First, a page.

In this paper the north Atlantic populations are studied as a whole including Icelandic/Norway/Hebrides/Shetland/Greenland/Gibralta and North Sea.The Hebrides population (West Coast Community) and the Gibraltar population are noted in this paper to be the smallest populations (critically small). These are the only two population that showed the greatest difference in eye patches to the rest of the North Atlantic.Otherwise it was determined there was no way to identify different matriarch lines or even populations in the North Atlantic by their eye patch or saddle (bar the Hebrides community). Which is different to the populations in the North Pacific where 90% of transients have a smooth saddle patch vs the fish eating populations where there is a wide variation.X

This is why I find the posts on captive orca saying ‘oh X looks so much like X!’ to be so very confusing. 
Zoom Info

stumpytheorca:

scottish-orca:

In this paper the north Atlantic populations are studied as a whole including Icelandic/Norway/Hebrides/Shetland/Greenland/Gibralta and North Sea.

The Hebrides population (West Coast Community) and the Gibraltar population are noted in this paper to be the smallest populations (critically small). These are the only two population that showed the greatest difference in eye patches to the rest of the North Atlantic.

Otherwise it was determined there was no way to identify different matriarch lines or even populations in the North Atlantic by their eye patch or saddle (bar the Hebrides community). Which is different to the populations in the North Pacific where 90% of transients have a smooth saddle patch vs the fish eating populations where there is a wide variation.

X

This is why I find the posts on captive orca saying ‘oh X looks so much like X!’ to be so very confusing. 

orcaobsessed:

While SeaWorld continues to dig its heels in – pointing out that tens of thousands of visitors are in its parks right now – others are responding more progressively. In 2012 the National Aquarium in Baltimore, cancelled its performances. Since then visitors have been able to sit and watch the dolphins as they are simply taken care of by staff. Now, the aquarium is considering retiring their eight bottlenose dolphins altogether and is in talks to create the first ocean-side dolphin sanctuary in the US. Its decision was based on regular polling of visitors; it learned that people no longer felt comfortable with the show.

Others are following suit. This September, the Clearwater Aquarium in Florida announced it would also end animal shows, choosing to focus on rehabilitation and marine resources instead. When asked by the Guardian if SeaWorld would ever consider a similar move, the company said the terms “retire” and “sanctuary” are misplaced in the context of animal care. But added: “The short answer is no.”
.
However, even if there isn’t a future for such attractions in the west, many conservationists are concerned that the problem could move elsewhere.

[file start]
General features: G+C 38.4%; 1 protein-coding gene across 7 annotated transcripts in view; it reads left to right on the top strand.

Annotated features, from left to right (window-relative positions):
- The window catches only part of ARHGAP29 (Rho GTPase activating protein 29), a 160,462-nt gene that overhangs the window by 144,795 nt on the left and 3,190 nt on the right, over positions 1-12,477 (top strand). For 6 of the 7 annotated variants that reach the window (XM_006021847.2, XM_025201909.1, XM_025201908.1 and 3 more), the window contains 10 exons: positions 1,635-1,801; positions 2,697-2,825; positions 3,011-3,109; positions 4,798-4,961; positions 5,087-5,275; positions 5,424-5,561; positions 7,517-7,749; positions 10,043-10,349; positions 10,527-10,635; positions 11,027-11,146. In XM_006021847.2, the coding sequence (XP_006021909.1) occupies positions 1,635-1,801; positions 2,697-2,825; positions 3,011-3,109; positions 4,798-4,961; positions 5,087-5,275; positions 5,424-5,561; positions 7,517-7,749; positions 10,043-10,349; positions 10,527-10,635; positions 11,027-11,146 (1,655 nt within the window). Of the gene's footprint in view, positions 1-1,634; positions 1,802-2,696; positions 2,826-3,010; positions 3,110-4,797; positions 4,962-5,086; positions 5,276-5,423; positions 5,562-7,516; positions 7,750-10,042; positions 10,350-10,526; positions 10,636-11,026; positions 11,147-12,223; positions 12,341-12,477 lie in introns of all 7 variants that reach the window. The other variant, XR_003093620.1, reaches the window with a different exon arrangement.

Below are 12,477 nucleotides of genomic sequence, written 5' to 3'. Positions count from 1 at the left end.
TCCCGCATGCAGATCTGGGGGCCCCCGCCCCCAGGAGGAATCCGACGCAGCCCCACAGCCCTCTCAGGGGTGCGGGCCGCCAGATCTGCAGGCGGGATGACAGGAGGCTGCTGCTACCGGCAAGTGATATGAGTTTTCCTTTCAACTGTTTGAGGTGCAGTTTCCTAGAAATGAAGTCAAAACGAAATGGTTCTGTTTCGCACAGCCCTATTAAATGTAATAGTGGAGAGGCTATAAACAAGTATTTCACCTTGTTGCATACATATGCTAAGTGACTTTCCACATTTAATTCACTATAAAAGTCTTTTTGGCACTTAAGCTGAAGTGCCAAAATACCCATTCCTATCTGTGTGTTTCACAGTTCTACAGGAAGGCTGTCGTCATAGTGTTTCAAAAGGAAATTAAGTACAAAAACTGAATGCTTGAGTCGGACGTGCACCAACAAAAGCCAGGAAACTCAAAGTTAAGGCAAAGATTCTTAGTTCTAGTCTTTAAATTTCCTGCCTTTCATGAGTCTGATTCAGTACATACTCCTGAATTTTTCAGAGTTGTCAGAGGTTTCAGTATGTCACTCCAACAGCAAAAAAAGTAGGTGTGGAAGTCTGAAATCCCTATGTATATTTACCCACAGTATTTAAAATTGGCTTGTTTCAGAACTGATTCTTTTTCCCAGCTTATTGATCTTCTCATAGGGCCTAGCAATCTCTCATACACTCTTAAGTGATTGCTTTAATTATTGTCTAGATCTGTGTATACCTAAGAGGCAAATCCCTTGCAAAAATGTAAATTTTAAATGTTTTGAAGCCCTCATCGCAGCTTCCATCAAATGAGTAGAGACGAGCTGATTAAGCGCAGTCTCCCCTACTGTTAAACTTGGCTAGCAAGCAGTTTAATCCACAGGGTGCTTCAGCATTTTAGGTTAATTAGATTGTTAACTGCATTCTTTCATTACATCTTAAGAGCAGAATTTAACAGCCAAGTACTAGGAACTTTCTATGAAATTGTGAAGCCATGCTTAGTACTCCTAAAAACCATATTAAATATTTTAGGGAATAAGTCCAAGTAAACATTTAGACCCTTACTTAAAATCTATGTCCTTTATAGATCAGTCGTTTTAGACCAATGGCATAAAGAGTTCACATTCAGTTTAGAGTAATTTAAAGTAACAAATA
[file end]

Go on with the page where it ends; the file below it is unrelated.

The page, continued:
“In other parts of the world, like China, the industry is growing exponentially. In the last 10 years we’ve seen around 50 aquaria opening up in China that have captive belugas, bottlenose dolphins and now they’re looking at orcas as well. So, while we’re making progress in one part of the world, things are not going so well in other places.”
.
In SW’s August second-quarter report, CEO Jim Atchison announced “significant progress in our plans to expand our theme parks outside the US”, and indicating that the company has signed a letter of intent to co-develop parks in Asia, India and Russia.
•
Source: “Marine park attractions: can they survive?” by The Guardian
Via @seaslaverysucks

orcaobsessed:

While SeaWorld continues to dig its heels in – pointing out that tens of thousands of visitors are in its parks right now – others are responding more progressively. In 2012 the National Aquarium in Baltimore, cancelled its performances. Since then visitors have been able to sit and watch the dolphins as they are simply taken care of by staff. Now, the aquarium is considering retiring their eight bottlenose dolphins altogether and is in talks to create the first ocean-side dolphin sanctuary in the US. Its decision was based on regular polling of visitors; it learned that people no longer felt comfortable with the show.

Others are following suit. This September, the Clearwater Aquarium in Florida announced it would also end animal shows, choosing to focus on rehabilitation and marine resources instead. When asked by the Guardian if SeaWorld would ever consider a similar move, the company said the terms “retire” and “sanctuary” are misplaced in the context of animal care. But added: “The short answer is no.”
.
However, even if there isn’t a future for such attractions in the west, many conservationists are concerned that the problem could move elsewhere.
“In other parts of the world, like China, the industry is growing exponentially. In the last 10 years we’ve seen around 50 aquaria opening up in China that have captive belugas, bottlenose dolphins and now they’re looking at orcas as well. So, while we’re making progress in one part of the world, things are not going so well in other places.”
.
In SW’s August second-quarter report, CEO Jim Atchison announced “significant progress in our plans to expand our theme parks outside the US”, and indicating that the company has signed a letter of intent to co-develop parks in Asia, India and Russia.

Source: “Marine park attractions: can they survive?” by The Guardian
Via @seaslaverysucks